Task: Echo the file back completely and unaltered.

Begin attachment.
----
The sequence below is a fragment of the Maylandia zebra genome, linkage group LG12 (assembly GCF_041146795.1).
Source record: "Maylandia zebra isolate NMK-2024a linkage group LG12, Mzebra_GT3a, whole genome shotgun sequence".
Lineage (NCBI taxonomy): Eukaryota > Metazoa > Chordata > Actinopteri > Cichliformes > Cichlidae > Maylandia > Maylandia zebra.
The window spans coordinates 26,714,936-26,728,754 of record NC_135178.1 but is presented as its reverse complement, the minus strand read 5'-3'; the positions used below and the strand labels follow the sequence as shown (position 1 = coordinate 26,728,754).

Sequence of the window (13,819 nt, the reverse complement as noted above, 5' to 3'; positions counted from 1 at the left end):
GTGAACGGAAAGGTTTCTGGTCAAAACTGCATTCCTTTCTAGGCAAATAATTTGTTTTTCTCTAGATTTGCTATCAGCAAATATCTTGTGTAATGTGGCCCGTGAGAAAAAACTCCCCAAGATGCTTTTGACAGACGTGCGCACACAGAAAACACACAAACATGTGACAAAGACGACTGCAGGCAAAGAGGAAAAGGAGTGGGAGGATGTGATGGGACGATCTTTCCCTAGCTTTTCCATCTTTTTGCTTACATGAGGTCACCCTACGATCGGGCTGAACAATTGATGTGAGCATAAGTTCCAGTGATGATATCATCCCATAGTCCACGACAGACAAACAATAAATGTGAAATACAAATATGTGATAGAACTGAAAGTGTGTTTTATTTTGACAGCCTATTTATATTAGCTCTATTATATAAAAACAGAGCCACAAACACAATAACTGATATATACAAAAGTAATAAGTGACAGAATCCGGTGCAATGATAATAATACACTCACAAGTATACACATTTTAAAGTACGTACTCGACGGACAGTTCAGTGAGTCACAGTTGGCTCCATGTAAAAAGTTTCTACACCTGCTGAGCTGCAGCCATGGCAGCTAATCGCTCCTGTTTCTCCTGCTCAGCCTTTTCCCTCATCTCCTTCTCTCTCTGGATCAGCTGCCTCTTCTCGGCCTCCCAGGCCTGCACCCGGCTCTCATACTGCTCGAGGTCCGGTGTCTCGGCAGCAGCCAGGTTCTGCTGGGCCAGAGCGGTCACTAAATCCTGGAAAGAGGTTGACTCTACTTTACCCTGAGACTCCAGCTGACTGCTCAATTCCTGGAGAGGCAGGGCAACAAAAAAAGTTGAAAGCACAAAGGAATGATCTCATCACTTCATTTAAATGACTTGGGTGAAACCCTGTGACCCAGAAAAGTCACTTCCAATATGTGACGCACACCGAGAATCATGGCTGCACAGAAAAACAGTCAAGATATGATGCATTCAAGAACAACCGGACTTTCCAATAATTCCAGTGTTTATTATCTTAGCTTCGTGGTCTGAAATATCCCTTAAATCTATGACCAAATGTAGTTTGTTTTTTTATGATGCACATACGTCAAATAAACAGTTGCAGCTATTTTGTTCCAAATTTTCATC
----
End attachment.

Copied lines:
The sequence below is a fragment of the Maylandia zebra genome, linkage group LG12 (assembly GCF_041146795.1).
Source record: "Maylandia zebra isolate NMK-2024a linkage group LG12, Mzebra_GT3a, whole genome shotgun sequence".
Lineage (NCBI taxonomy): Eukaryota > Metazoa > Chordata > Actinopteri > Cichliformes > Cichlidae > Maylandia > Maylandia zebra.
The window spans coordinates 26,714,936-26,728,754 of record NC_135178.1 but is presented as its reverse complement, the minus strand read 5'-3'; the positions used below and the strand labels follow the sequence as shown (position 1 = coordinate 26,728,754).

Sequence of the window (13,819 nt, the reverse complement as noted above, 5' to 3'; positions counted from 1 at the left end):
GTGAACGGAAAGGTTTCTGGTCAAAACTGCATTCCTTTCTAGGCAAATAATTTGTTTTTCTCTAGATTTGCTATCAGCAAATATCTTGTGTAATGTGGCCCGTGAGAAAAAACTCCCCAAGATGCTTTTGACAGACGTGCGCACACAGAAAACACACAAACATGTGACAAAGACGACTGCAGGCAAAGAGGAAAAGGAGTGGGAGGATGTGATGGGACGATCTTTCCCTAGCTTTTCCATCTTTTTGCTTACATGAGGTCACCCTACGATCGGGCTGAACAATTGATGTGAGCATAAGTTCCAGTGATGATATCATCCCATAGTCCACGACAGACAAACAATAAATGTGAAATACAAATATGTGATAGAACTGAAAGTGTGTTTTATTTTGACAGCCTATTTATATTAGCTCTATTATATAAAAACAGAGCCACAAACACAATAACTGATATATACAAAAGTAATAAGTGACAGAATCCGGTGCAATGATAATAATACACTCACAAGTATACACATTTTAAAGTACGTACTCGACGGACAGTTCAGTGAGTCACAGTTGGCTCCATGTAAAAAGTTTCTACACCTGCTGAGCTGCAGCCATGGCAGCTAATCGCTCCTGTTTCTCCTGCTCAGCCTTTTCCCTCATCTCCTTCTCTCTCTGGATCAGCTGCCTCTTCTCGGCCTCCCAGGCCTGCACCCGGCTCTCATACTGCTCGAGGTCCGGTGTCTCGGCAGCAGCCAGGTTCTGCTGGGCCAGAGCGGTCACTAAATCCTGGAAAGAGGTTGACTCTACTTTACCCTGAGACTCCAGCTGACTGCTCAATTCCTGGAGAGGCAGGGCAACAAAAAAAGTTGAAAGCACAAAGGAATGATCTCATCACTTCATTTAAATGACTTGGGTGAAACCCTGTGACCCAGAAAAGTCACTTCCAATATGTGACGCACACCGAGAATCATGGCTGCACAGAAAAACAGTCAAGATATGATGCATTCAAGAACAACCGGACTTTCCAATAATTCCAGTGTTTATTATCTTAGCTTCGTGGTCTGAAATATCCCTTAAATCTATGACCAAATGTAGTTTGTTTTTTTATGATGCACATACGTCAAATAAACAGTTGCAGCTATTTTGTTCCAAATTTTCATC